144 species have been recorded so far: this number would be far greater if all those rare and previously unknown to science moths which flew out of the trap without the slightest provocation never to be seen again, had allowed me to check them out, or, if I was more proficient at identifying micros!
Highlights have been Glaucous Shears (sorry, Ian) and Dark Brocade, both recorded twice and Light Knot Grass seen once on the mountain. Perhaps the most interesting species to me, though, was also the most abundant by far; I give you.....wait for it..... (drum roll and fanfare)..... Micropterix calthella! Once discovered on Bugle, they were subsequently found in their thousands on Marsh Marigold and Buttercup (having been steered in the right direction by Sam (me, not the moths)). I never did find them on Globeflower, though.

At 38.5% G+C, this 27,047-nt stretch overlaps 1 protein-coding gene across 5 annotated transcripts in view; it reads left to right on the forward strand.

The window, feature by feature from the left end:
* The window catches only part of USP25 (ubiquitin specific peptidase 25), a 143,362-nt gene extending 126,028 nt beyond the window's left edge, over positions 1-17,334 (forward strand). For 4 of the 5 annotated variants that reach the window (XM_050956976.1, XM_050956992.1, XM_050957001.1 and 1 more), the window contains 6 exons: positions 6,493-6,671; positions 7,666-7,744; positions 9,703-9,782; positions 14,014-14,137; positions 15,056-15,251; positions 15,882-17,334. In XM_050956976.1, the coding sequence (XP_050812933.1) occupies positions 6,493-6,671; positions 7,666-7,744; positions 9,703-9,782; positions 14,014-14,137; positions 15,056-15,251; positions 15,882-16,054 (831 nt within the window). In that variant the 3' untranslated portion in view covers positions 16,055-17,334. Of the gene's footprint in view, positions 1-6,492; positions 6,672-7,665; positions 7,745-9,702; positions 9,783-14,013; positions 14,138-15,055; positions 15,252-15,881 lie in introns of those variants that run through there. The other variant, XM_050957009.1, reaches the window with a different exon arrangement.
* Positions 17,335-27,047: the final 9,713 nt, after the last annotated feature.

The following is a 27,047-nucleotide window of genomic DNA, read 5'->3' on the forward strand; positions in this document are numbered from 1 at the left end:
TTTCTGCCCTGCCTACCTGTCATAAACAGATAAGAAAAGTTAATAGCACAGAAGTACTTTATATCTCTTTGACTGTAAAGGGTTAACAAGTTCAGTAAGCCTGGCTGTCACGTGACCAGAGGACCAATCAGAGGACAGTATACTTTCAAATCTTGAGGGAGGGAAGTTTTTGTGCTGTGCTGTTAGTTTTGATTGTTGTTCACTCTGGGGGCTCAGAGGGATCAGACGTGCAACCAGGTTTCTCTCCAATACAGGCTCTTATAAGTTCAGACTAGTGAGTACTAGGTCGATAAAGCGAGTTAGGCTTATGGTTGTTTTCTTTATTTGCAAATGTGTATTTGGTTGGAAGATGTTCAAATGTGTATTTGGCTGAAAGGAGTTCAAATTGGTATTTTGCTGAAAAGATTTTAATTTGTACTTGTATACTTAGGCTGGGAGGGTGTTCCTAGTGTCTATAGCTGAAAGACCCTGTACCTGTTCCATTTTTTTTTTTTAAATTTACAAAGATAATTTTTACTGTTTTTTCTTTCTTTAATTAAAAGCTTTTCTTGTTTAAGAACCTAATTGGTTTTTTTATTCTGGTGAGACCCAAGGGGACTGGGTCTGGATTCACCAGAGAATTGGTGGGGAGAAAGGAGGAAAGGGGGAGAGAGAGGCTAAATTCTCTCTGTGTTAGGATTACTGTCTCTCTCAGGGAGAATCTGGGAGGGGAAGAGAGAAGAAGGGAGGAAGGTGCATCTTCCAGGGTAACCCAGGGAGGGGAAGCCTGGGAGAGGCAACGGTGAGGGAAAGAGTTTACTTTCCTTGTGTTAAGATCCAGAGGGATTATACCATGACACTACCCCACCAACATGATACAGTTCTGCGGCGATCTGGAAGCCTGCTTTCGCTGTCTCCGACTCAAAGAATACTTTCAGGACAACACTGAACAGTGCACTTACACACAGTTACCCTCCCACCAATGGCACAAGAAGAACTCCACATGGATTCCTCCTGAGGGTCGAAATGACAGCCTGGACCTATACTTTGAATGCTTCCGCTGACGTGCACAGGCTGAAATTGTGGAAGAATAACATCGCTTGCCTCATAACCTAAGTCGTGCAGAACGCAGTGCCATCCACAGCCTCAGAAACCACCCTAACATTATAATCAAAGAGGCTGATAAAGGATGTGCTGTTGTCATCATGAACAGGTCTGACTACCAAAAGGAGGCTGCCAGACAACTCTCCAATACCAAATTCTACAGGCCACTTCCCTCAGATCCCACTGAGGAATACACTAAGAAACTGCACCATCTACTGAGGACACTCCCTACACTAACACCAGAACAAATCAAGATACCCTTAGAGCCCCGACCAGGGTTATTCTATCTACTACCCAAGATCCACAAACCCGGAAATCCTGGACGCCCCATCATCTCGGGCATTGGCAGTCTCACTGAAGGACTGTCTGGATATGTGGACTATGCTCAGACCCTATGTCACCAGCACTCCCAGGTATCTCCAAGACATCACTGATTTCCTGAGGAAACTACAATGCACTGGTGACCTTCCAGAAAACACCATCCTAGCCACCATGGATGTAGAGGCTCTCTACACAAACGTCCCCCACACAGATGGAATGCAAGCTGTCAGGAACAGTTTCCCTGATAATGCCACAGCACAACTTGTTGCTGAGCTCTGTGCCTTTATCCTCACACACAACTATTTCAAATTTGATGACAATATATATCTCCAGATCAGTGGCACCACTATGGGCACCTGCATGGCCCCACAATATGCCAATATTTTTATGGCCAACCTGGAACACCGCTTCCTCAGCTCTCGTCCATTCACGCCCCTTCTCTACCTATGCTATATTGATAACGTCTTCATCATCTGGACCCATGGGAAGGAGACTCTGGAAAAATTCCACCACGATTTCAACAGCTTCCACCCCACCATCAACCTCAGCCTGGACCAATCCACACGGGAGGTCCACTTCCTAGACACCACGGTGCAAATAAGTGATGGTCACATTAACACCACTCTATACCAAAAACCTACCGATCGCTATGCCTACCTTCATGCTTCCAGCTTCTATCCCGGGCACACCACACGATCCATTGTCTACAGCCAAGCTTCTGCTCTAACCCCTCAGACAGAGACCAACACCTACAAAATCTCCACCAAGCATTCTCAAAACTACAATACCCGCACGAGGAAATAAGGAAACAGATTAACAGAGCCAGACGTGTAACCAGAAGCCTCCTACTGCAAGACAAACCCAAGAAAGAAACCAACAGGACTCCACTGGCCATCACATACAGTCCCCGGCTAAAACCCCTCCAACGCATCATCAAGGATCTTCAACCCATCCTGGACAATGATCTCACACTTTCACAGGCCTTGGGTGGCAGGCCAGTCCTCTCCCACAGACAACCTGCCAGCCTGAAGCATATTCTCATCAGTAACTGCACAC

I've been envious of many blogging on this site, particularly those who trap way down south who have reported many species which will never occur here. It's also been apparent that many species are seen earlier at a lower altitude or nearer the coast than here - this has proved a useful pointer as to what to look out for at Cwmllwyd. It's also obvious that many of you achieve much greater diversity of species much of the time.
It has proved to be a fascinating year so far at Cwmllwyd: I would be most interested to know how others would sum up their experiences at half term.